He was taken to surgery for thyroid exploration. The operative findings were that the left lobe of thyroid gland was swollen, tense, and calcificated, expanding to the superior mediastinum, whereas the right lobe was normal. Left lobectomy was successfully performed with sternotomy (Figure 4). On gross examination, the cut surface of resected lobe revealed a distinct yellow- brown muddy content, 8 cm in greatest diameter, located in the whole of the left thyroid gland (Figure 5). A rim of the calcification in the periphery was apparent (Figure 6). The pathological examination revealed eggshell calcification of the thyroid gland with old massive intrathyroidal bleeding. He recovered uneventfully. He was discharged in good condition on the 3rd postoperative day. Three months after the operation, the thyroid function was normal.

thumbnailFigure 4. Left lobectomy with sternotomy.

thumbnailFigure 5. The cut surface of resected lobe revealed a distinct yellow- brown muddy content.

thumbnailFigure 6. The calcification in the periphery.

Discussion

First report of hemorrhage into the thyroid gland is described by Simon in 1894. To date reported cases about haemorrhage into thyroid was caused by trauma, cervical hyperflexion, a manual blow to the back of the head, lifting a heavy weight, straining at defecation, and even during household work [2]. And to date eggshell calcification in thyroid gland was reported but none of them was caused after intrathyroidal hemorrhage as in our case report.

This case is unusual in that eggshell calcification of intrathyroidal hemorrhage was located in the retrosternal, a finding not previously reported in the English literature. Ring-shaped calcifications may simulate the eggshell appearance. These include aneurysms of the great vessels, parathyroid tumors, pulmonary arteries in pulmonary arterial hypertension, thymic cysts, and thyroid tumors [4]. We had performed angio-CT for communications of vessel with the mass. Angio-CT was reported as no communications occured with the mass.

Bleeding is the most frequent complication of oral acetylsalicylic acid therapy. The most common locations for bleeding include gastrointestinal and genitourinary tracts. Platelet inhibition via acetylsalicylic acid can increase the risk of bleeding but it is used safely in cardiovascular diseases and stroke [5]. Our patient had no underlying coagulopathy except that he had acetylsalicylic acid usage for two years the gastrointestinal bleeding episode. It is possible, although unlikely, that a mild coagulopathy from aspirin ingestion predisposed him to this event. But in our case, we could not predict that acetylsalicylic acid usage was the main casuse of intrathyroidal bleeding.

Eggshell calcification of thyroid is rare and only three cases have been reported. One was an ultrasonic appearance of an eggshell calcification of a thyroid nodule reported in 1978 by Gooding GA [6], other was eggshell calcification in follicular thyroid carcinoma reported in 2005 by Cheng SP and et al [3]. The last and recent one was double eggshell calcification in thyroid in 2007 by Vandemergel X [7].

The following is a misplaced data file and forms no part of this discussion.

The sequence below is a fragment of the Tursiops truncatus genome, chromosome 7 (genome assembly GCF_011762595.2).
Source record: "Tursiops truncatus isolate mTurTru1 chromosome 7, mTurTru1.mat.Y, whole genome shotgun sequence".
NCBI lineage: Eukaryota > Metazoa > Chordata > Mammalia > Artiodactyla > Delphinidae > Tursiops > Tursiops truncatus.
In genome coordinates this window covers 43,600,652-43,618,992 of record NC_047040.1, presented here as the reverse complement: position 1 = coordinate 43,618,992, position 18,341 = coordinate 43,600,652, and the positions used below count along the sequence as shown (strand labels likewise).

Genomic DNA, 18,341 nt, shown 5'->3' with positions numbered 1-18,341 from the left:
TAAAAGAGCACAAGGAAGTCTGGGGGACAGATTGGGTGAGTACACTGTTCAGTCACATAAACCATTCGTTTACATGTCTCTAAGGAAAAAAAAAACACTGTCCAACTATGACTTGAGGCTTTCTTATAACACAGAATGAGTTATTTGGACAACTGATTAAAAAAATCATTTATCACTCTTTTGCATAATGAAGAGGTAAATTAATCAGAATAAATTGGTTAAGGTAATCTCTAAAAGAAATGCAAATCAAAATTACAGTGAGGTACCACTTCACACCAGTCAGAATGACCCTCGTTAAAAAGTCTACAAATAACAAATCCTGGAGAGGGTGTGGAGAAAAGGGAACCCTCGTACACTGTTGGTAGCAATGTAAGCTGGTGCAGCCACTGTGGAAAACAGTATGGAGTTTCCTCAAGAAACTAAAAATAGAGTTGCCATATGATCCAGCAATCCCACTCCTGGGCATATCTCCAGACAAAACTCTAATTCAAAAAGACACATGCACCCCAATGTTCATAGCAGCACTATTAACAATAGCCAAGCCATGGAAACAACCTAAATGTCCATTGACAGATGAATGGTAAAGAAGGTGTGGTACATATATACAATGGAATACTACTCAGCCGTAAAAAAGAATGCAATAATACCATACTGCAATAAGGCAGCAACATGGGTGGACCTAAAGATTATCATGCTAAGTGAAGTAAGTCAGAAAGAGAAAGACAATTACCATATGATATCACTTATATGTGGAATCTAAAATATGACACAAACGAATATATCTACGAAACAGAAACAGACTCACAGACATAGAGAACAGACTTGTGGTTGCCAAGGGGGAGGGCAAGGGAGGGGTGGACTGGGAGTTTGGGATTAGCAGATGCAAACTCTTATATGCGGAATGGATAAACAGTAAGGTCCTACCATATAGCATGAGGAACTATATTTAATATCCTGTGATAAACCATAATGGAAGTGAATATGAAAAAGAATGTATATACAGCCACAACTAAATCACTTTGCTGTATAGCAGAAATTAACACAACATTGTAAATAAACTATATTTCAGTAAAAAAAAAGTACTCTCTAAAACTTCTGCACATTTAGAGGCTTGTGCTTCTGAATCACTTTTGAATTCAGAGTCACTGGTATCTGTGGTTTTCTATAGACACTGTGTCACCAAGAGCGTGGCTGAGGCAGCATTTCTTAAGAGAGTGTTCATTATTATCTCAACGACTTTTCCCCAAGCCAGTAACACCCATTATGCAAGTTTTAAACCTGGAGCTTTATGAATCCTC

Egg-shell calcification is one of the patterns of dystrophic calcifications and is often associated with multinodular goiters [8]. It was generally thought to be an indicator of benignancy [8], however, cases of papillary carcinoma [4] and undifferentiated carcinoma [9] associated with this type of calcification have been reported. In Taki S et al series, 43% (6/14) of this type of calcification was associated with cancer, and all of them were papillary carcinoma [10].

Typical benign nodules are well defined, mostly cystic, and hyperechoic relative to adjacent parenchyma (96% benign). These nodules have eggshell calcification and a thin, echolucent halo around the entire lesion, and they always contain internal debris. Lesions demonstrating eggshell calcification and a thin echolucent halo around the entire lesion are most often benign. Some authors have found that the halo sign is present in 21–33% of thyroid cancers. But Cheng SP considered that type of thyroid calcification is not a good indicator of benignancy [3].

Conclusion

In conclusion, this is the first report on an eggshell calcification in intrathyroidal hemorrhage with unknown etiology. The cause of the intrathyroidal hemorrhage could not firmly be delineated, although it remains possible that an unusual trauma triggered this rare medical condition.

Consent

Written informed consent was obtained from the patient for publication of this case report. A copy of the written consent is available for review by the Editor-in-Chief of this journal.

Authors' contributions

MFY carried out the operation, the design of the study and drafted the manuscript, FE participated in operation part, MO was involved the clinical preparation of the patient, NS conducted anesthesia of the operation, BK carried out the preparation of radiological findings. All authors read and approved the final manuscript.